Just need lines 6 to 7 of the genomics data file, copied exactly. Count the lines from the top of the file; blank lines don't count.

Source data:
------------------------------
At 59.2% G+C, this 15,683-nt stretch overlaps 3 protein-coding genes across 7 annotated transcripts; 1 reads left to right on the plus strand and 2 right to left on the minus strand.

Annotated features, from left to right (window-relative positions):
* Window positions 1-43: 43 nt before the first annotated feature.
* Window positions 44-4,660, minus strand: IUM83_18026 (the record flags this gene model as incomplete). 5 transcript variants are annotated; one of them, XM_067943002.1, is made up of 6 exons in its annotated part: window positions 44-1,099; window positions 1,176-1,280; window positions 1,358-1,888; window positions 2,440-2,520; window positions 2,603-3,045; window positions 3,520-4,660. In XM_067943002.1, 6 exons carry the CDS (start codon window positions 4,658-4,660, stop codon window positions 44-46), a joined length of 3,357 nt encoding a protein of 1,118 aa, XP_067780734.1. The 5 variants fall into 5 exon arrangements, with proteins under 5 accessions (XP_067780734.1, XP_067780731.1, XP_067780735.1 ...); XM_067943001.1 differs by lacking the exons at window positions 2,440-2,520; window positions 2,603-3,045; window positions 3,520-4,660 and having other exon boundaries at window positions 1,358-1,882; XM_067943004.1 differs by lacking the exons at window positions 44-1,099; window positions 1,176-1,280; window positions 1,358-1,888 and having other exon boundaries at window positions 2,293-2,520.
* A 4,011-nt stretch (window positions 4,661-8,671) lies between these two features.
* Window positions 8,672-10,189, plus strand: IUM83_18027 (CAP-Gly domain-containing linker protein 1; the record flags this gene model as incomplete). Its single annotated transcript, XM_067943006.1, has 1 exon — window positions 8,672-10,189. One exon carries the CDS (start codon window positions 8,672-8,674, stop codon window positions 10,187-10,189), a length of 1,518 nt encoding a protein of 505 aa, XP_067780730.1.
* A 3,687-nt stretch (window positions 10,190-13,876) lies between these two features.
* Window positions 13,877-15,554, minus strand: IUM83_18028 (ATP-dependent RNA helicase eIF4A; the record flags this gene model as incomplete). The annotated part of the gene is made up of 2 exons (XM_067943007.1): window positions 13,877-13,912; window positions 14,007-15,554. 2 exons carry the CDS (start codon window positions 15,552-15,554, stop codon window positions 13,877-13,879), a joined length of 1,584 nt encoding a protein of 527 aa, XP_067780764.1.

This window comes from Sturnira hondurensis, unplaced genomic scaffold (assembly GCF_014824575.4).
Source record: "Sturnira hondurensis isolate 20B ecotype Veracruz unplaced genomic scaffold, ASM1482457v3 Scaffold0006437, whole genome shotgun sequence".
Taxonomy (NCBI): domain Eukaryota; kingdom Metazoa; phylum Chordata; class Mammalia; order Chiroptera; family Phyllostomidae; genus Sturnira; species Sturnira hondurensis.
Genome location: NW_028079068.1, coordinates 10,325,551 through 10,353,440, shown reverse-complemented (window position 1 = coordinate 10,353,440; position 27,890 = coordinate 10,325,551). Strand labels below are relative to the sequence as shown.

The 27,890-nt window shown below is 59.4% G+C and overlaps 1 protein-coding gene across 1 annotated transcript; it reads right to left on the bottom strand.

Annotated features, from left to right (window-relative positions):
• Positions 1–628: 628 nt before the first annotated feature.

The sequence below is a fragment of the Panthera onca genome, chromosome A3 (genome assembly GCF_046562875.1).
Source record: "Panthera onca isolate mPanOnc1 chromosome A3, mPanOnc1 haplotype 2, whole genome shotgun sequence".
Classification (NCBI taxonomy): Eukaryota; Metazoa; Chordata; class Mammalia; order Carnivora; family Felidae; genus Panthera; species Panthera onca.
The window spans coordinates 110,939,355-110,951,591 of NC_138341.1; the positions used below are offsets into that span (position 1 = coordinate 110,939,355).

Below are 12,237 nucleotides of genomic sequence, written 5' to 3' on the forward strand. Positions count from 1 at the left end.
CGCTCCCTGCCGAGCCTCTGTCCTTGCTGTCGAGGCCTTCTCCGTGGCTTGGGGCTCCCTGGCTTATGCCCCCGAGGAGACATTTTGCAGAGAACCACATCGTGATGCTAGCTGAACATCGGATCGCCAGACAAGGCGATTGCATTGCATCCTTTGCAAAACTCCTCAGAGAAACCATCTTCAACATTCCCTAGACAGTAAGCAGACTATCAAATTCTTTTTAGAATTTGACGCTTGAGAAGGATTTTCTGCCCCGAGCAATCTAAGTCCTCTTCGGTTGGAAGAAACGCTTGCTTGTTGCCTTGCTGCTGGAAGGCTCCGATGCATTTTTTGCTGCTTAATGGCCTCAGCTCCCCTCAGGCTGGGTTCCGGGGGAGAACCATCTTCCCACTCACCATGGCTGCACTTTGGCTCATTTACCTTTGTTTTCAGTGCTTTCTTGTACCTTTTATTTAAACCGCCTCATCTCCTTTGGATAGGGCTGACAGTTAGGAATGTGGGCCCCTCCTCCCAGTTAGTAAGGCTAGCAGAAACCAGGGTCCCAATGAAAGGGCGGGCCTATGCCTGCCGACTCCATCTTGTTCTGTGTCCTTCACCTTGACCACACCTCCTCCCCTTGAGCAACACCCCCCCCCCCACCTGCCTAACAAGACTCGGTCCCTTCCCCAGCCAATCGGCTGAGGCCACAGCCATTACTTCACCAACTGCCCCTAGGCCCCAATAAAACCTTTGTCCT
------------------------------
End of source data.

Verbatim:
* Window positions 8,672-10,189, plus strand: IUM83_18027 (CAP-Gly domain-containing linker protein 1; the record flags this gene model as incomplete). Its single annotated transcript, XM_067943006.1, has 1 exon — window positions 8,672-10,189. One exon carries the CDS (start codon window positions 8,672-8,674, stop codon window positions 10,187-10,189), a length of 1,518 nt encoding a protein of 505 aa, XP_067780730.1.
* A 3,687-nt stretch (window positions 10,190-13,876) lies between these two features.